Part memoir, part handbook for the heartbroken, this powerful, unsparing account of loss will speak to all who have been bereaved and are grieving, and offers inspiration on moving forward, gently integrating the loss into life.
When Kate Inglis’s twin boys were born prematurely, one survived and the other did not. Inglis's story is a springboard that can help other bereaved parents—and anyone who has experienced wrenching loss—reflect on emotional survival in the first year; dealing with family, friends, and bystanders post-loss; the unique guilt and isolation of bereavement; and the fortitude of like-minded community and small kindnesses.
Inglis's unique voice—at once brash, irreverent, and achingly beautiful—creates a nuanced picture of the landscape of grief, encompassing trauma, waves of disbelief and emptiness, moments of unexpected affinity and lightness, and the compassion that grows from our most intense chapters of the human experience.
“Notes for the Everlost is the most beautifully written book I have read in ages, and a great deal more besides: comforting, and sad; full of riddles and wisdom; an unsparing map of grief, with its stubborn terrain and dark jokes and switchback heartbroken roads. This book is great company for terrible times.” —Elizabeth McCracken, author of Thunderstruck & Other Stories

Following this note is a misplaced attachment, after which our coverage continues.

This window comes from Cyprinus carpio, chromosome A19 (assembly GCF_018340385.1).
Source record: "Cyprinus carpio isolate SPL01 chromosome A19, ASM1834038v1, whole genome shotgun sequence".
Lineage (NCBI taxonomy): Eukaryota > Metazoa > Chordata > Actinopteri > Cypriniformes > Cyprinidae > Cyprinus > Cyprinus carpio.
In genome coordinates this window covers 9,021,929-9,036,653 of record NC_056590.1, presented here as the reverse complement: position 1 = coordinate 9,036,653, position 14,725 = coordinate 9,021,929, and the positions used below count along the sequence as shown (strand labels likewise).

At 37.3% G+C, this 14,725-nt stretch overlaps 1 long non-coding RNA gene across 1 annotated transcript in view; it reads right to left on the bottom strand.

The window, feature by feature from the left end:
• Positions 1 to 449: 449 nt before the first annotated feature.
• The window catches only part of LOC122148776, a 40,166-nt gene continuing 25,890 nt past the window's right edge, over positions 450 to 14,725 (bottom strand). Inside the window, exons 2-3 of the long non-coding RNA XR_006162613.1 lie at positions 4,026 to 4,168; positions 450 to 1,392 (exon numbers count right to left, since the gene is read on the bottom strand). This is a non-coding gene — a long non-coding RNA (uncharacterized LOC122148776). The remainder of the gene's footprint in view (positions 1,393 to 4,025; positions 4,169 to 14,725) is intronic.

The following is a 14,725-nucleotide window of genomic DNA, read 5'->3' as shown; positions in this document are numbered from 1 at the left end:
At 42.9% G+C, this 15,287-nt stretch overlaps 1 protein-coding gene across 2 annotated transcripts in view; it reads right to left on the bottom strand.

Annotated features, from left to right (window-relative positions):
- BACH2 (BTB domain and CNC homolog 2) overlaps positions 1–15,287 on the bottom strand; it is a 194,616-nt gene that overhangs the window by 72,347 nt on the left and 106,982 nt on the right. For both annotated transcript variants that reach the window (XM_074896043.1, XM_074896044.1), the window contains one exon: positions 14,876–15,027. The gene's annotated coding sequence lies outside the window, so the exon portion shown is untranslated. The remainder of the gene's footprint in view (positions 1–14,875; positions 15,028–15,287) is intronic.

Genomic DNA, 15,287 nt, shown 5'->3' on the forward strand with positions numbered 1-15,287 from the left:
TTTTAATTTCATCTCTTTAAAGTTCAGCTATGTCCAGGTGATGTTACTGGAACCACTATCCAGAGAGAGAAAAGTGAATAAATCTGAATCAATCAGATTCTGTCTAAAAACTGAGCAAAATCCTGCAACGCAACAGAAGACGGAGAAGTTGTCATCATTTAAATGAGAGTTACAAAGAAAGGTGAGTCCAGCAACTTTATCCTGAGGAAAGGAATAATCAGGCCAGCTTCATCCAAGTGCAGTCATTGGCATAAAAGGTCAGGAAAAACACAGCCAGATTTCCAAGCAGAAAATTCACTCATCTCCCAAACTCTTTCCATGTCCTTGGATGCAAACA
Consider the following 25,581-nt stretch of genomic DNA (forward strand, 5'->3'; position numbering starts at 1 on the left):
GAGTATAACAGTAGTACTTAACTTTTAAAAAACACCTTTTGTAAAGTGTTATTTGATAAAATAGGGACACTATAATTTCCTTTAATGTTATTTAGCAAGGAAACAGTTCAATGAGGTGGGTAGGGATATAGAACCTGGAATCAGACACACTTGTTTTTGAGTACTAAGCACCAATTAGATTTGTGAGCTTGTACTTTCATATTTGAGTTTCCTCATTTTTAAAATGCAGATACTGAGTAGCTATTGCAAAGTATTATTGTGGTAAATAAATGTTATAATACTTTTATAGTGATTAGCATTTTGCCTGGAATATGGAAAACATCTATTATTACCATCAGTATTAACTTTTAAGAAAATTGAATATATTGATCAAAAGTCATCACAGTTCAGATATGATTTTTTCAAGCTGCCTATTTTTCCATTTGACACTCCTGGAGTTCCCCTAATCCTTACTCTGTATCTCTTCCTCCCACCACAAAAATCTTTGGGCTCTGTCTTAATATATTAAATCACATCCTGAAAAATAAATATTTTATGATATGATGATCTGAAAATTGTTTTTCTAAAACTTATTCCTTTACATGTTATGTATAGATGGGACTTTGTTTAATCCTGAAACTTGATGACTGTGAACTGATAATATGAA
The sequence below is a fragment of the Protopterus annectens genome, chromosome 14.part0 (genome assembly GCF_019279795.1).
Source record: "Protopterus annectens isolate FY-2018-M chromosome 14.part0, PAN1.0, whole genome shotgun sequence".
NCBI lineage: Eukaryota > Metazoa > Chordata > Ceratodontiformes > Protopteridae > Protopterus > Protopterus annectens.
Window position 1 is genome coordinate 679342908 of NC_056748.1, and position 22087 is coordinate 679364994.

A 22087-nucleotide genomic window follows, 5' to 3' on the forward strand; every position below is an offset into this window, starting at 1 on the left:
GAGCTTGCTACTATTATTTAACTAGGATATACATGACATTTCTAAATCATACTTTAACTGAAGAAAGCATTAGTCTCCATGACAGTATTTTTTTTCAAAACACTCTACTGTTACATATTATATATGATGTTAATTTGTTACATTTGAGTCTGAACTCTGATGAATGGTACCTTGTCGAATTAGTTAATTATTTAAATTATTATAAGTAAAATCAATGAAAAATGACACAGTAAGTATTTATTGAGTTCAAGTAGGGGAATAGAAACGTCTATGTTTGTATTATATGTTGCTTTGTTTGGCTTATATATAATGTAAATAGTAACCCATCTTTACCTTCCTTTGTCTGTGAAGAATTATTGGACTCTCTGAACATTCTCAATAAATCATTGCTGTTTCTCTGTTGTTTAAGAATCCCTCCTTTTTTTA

“Inglis gently shows bereaved parents what is unimaginable: that their grief will not always be suffocating, and that, while they will always be bereaved … they will also come to be ‘countless other things.’” —Foreword Reviews
“A delicate, playful handbook for people who feel they might disappear into grief forever. This candid book will be valuable to anyone facing bereavement or supporting a loved one through it.” — Times Literary Supplement
“Highly recommended for anyone in the throes of grief, recent or past.”
—Library Journal (starred)
“An emotional and thought-provoking mix of poetic prose, memories, and beliefs on death, loss, and grief.” —Kirkus Reviews
“Kate Inglis is a wise, flexible, and ultimately hopeful guide through the inhospitable country of mourning. She is also fierce—fiercely angry, fiercely funny and, most of all, fiercely loving.” —Katherine Ashenburg, author of The Mourner’s Dance
“A mother’s story on losing her son, but also a lyrical connection to all who have grieved—and a work of deep humanity.” —Spirituality & Health
“Highly recommended not only for bereaved parents but for anyone who knows someone who has faced such a loss and doesn’t know how to act or what to say in the face of their suffering.” —Lion’s Roar